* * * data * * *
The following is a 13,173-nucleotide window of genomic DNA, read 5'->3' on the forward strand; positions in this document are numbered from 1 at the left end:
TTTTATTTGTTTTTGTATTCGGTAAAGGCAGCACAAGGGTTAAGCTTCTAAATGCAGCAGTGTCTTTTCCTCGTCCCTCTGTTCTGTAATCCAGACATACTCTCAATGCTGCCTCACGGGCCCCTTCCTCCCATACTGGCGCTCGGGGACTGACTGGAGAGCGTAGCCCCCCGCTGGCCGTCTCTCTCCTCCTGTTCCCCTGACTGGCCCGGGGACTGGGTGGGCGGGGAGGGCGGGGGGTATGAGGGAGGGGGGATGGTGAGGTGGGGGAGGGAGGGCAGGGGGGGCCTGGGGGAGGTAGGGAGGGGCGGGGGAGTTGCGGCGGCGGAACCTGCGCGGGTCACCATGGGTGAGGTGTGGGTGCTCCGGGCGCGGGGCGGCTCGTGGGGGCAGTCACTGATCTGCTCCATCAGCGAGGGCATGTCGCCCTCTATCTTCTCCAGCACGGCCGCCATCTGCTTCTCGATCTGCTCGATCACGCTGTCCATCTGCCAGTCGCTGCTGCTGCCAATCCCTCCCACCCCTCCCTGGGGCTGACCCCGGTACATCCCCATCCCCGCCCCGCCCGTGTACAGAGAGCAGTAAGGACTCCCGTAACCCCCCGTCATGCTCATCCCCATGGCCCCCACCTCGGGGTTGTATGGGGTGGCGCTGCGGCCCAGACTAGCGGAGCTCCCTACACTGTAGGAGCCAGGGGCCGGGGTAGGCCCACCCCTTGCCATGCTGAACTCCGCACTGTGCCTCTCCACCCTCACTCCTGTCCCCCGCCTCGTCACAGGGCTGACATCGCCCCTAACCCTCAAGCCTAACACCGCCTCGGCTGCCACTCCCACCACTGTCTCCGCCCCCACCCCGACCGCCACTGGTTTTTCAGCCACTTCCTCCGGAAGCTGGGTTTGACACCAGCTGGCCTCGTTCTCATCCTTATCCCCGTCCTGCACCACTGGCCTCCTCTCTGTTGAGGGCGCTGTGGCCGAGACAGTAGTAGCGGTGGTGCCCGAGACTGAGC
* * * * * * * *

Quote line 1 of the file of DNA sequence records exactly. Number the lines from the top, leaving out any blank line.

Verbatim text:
The following is a 13,173-nucleotide window of genomic DNA, read 5'->3' on the forward strand; positions in this document are numbered from 1 at the left end: